Psychological support for patients undergoing breast cancer surgery: A randomised study

JMC McArdle, WD George, CS McArdle, DC Smith, AR Moodie, AVM Hughson, GD Murray

Research output: Contribution to journalArticlepeer-review

Abstract

Objective-To evaluate the effect of support from a nurse specialising in breast care and a voluntary support organisation on prevalence of psychological morbidity after surgery for breast cancer.

Design-Prospective randomised study.

Setting-Three teaching hospitals in Glasgow with established breast clinics.

Subjects-272 women aged less than 70 years undergoing surgery for breast cancer.

Interventions-Patients were randomly allocated to receive routine care hem ward staff, routine care plus support from breast care nurse, routine care plus support from voluntary organisation, or routine care plus support hem nurse and organisation.

Main outcome measures-Prevalence of psychological morbidity as assessed by self rating scales: 28 item general health questionnaire and its subscales, and hospital anxiety and depression scale. Measurements were made at first postoperative clinic visit and at three, six, and 12 months after surgery.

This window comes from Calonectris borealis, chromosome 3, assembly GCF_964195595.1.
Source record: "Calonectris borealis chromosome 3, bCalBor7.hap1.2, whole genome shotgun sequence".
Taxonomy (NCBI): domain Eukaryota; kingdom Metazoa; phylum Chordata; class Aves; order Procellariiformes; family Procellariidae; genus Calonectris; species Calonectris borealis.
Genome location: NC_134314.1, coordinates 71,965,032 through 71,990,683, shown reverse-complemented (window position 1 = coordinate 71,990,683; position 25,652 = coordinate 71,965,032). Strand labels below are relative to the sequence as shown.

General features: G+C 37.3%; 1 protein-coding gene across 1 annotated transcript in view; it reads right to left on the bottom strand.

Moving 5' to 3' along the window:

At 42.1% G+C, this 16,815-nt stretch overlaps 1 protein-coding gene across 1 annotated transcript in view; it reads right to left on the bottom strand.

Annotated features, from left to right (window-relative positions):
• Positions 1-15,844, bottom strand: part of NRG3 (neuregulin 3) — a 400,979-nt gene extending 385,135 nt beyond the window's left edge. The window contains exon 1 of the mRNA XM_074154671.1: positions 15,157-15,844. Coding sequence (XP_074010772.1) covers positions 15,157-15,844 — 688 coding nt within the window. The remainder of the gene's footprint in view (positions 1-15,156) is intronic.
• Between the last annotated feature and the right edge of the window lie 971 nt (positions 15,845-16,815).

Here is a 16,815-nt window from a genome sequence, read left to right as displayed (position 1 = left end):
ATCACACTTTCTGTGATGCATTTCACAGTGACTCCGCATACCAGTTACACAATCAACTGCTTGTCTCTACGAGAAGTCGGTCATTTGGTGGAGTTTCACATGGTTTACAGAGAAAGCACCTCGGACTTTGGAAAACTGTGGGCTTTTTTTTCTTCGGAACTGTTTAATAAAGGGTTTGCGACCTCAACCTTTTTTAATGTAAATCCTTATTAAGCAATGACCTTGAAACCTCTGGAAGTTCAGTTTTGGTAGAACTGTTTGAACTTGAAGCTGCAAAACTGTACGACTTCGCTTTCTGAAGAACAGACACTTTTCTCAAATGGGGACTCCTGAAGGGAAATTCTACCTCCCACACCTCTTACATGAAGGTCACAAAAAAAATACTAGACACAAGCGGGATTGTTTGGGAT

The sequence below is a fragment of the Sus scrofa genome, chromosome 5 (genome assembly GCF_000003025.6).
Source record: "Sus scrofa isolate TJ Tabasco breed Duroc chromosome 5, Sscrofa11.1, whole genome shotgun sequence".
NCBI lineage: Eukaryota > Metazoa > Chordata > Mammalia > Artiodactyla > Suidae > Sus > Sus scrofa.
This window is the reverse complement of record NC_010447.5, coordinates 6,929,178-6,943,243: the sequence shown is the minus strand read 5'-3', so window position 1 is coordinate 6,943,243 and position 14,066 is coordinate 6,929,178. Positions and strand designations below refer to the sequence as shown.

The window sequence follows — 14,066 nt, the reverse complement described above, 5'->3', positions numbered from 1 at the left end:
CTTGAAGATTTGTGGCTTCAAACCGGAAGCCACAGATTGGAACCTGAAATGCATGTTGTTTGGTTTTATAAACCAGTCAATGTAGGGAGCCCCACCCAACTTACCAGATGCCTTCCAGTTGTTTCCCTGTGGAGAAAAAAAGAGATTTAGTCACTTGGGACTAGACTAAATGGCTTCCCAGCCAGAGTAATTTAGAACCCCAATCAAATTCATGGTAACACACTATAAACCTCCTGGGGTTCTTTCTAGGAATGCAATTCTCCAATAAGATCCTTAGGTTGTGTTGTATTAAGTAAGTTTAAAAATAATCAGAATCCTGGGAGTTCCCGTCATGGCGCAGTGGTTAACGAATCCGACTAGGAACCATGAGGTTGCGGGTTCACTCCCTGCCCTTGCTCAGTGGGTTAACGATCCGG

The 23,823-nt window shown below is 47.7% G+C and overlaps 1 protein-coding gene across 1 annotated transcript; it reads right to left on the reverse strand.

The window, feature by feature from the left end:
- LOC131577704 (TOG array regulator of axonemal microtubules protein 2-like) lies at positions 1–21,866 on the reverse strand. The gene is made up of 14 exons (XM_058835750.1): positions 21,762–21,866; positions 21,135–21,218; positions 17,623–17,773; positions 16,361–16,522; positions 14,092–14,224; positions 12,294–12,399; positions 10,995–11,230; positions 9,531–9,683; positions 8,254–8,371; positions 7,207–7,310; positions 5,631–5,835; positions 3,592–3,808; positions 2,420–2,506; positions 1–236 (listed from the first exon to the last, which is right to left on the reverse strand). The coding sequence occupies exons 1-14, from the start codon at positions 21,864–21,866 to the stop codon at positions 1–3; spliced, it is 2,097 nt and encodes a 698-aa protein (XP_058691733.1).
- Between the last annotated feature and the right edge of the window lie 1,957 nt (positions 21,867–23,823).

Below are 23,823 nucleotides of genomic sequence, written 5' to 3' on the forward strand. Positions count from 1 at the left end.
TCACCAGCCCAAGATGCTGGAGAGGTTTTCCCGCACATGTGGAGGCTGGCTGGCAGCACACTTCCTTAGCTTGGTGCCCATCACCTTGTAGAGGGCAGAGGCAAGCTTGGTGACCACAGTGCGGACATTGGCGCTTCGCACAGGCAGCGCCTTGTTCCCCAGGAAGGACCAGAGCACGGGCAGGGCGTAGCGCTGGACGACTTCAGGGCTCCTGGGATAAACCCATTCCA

Results-On each self rating scale, psychological morbidity tended to fall over the 12 month period. For each scale, scores were consistently lower in patients offered support from breast care nurse alone compared with the other groups, which were similar to each other. Differences were significant or nearly so: P values were 0.015 (28 item general health questionnaire), 0.027 (anxiety and insomnia), 0.072 (severe depression), 0.053 (somatic symptoms), 0.031 (social dysfunction), 0.093 (hospital anxiety), and 0.003 (hospital depression).

Conclusion-Support hem breast care nurse can significantly reduce psychological morbidity, as measured by self rating scales, in women undergoing breast cancer surgery.

Original languageEnglish
Pages (from-to)813-816
Number of pages4
JournalBritish Medical Journal (BMJ)
Volume312
Issue number7034
Publication statusPublished - 30 Mar 1996

Keywords

  • MASTECTOMY
  • MORBIDITY
  • CONSERVATION
  • CHEMOTHERAPY
  • INTERVENTION

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